**Tell me more . . .**

The PERT method is used when there is uncertainty in the duration of the activities in a project.

Figure 5-8 shows what would be expected if you were to plot the probability distribution of the expected dates for completing a project. On the left side of the diagram, we have the optimistic completion date for the project. On the right side, we have the pessimistic completion date for the project. The optimistic and pessimistic dates for the project completion are the earliest and latest dates that are reasonable for the

Figure 5-8: **Skewed probability distribution**

project's completion; they should not be dates that are impossibly early or impossibly late.

Notice that the curve of the probability distribution is skewed to the right. This is because it is increasingly unusual for the project to be done earlier and earlier. As most of us have experienced, when things begin to go wrong in terms of project lateness, it seems that they get worse and worse or later and later. So, in this characteristic plot of projects we see more dates later than the most likely date and fewer dates earlier than the most likely date. This causes the PERT weighted average date to shift to a position later than the most likely date. The PERT weighted average is not the most likely date for finishing the project. It is shifted somewhat because the probability distribution is not symmetrical.

Figure 5-9 shows the range of values that is plus or minus two standard deviations from the PERT weighted average value. The standard deviation is always a positive number and is the distance from the expected value. In the case of PERT, it is the distance measured from the PERT weighted average.

The standard deviation of the project completion is the sum of the standard deviations of the durations of the activities that make up the critical path. Since the durations of the activities on the critical path are the only ones that should go into the total that is the project duration, only the critical path items' standard deviations should be used to determine the standard deviation of the project completion.

Figure 5-9: **Skewed probability distribution**

To the scheduling example we had been working with earlier, we now add estimated values for optimistic, pessimistic, and most likely. From these we calculate the expected value and the standard deviation (see Figure 5-10).

When we add up the standard deviations of the activities to get the standard deviation of the project, we must first square each one of the standard deviations of each activity, add them up, and then take the square root of the total.

In the example shown in Figure 5-11, the expected value for each activity is calculated by taking four times the most likely value of the duration for each activity and adding this to the optimistic and pessimistic values. The total of the three values is then divided by six. To calculate the standard deviation for each activity, we simply subtract the optimistic duration from the pessimistic duration and divide by six. Strictly speaking we should always take the absolute value of this, but since it is quite unusual for the pessimistic date to be earlier than the optimistic date, it is really not necessary.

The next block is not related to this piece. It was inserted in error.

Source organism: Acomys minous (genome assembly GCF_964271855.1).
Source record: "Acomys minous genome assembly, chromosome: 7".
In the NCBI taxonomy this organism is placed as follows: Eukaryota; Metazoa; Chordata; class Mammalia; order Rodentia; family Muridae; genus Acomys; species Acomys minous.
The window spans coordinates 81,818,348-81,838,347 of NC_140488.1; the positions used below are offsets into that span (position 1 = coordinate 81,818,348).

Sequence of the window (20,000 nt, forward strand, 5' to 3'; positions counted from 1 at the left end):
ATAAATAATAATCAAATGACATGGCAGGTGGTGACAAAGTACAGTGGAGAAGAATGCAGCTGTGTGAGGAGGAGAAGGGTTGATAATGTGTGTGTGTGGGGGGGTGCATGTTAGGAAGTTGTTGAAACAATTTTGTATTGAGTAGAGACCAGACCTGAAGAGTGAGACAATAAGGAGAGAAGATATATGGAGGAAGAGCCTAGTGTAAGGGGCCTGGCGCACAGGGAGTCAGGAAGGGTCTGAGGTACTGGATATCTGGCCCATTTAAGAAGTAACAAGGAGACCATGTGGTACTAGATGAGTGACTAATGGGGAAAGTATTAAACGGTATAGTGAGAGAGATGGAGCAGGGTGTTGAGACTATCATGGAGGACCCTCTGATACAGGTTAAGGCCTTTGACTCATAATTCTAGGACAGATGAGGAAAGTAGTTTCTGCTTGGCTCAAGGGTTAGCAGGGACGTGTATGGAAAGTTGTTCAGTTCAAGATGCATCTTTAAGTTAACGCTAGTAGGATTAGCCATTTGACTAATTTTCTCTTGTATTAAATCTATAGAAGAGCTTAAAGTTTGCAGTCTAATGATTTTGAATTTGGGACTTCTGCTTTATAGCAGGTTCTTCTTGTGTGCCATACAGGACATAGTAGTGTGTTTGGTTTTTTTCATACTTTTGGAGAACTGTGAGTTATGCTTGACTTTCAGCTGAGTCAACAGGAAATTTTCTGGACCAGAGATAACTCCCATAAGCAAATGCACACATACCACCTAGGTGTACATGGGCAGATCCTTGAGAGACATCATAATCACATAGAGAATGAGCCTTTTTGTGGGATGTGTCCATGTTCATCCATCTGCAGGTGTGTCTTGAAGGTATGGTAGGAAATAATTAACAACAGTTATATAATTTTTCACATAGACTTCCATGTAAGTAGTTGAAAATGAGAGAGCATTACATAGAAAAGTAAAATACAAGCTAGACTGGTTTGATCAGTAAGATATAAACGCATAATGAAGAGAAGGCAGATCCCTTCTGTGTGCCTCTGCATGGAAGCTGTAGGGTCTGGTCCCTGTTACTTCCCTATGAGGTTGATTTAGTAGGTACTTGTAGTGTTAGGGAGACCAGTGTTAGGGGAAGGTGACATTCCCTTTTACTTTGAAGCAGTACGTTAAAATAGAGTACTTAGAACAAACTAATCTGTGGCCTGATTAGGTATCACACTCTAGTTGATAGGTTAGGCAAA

To get the project total standard deviation, we add the square of the standard deviation of activities 1, 2, 4, 5, and 8 and then take the square root of the total. Since we are generally interested in a probability of 95 percent, we add and subtract two standard deviations to the expected value of the project duration to get the range of values for project duration that will give us a 95 percent probability of predicting the actual project completion date.

Figure 5-10: **PERT example**

Figure 5-11: **Example: PERT calculations**

Actually, in most projects we are interested in knowing whether the project will finish late or not, and we are not as concerned about whether the project will finish early. In other words we are interested in the project's finishing earlier than the date that is the PERT weighted average plus two standard deviations, and we are not concerned about the date that is the PERT weighted average minus two standard deviations. This raises the probability of the prediction to about 97 percent instead of 95 percent.

One of the problems that many people avoid talking about in PERT analysis is the problem of what happens when the critical path changes during the actual project. When the project is actually done, the tasks will only have one duration each, the actual duration. Since the duration of the task can be any value in the possible range of values for that task, the project could have a combination of durations that would cause the critical path to be different than originally predicted by the expected value durations for each task.

What we mean by this is that when the critical path is calculated in PERT analysis, there is only one critical path and that is determined by using only the expected value of the duration for each activity. Once these durations are found, the critical path is determined, and the project's expected duration is calculated by adding the expected durations of the activities on the critical path. The durations of all the other activities in the project are not added because they are being done in parallel with the critical path activities. The expected value of the duration of the project is then adjusted by adding and subtracting two standard deviations. This results in a range of values for the project. This actual project duration has a 95 percent probability of falling inside of this range.

But what if the durations of the actual project are such that a new critical path forms? To solve this problem we cannot practically solve the equations for all the possible values of all the durations of all the activities in the project. Instead we use computer simulation. This simulation is called Monte Carlo simulation and is discussed later in this chapter.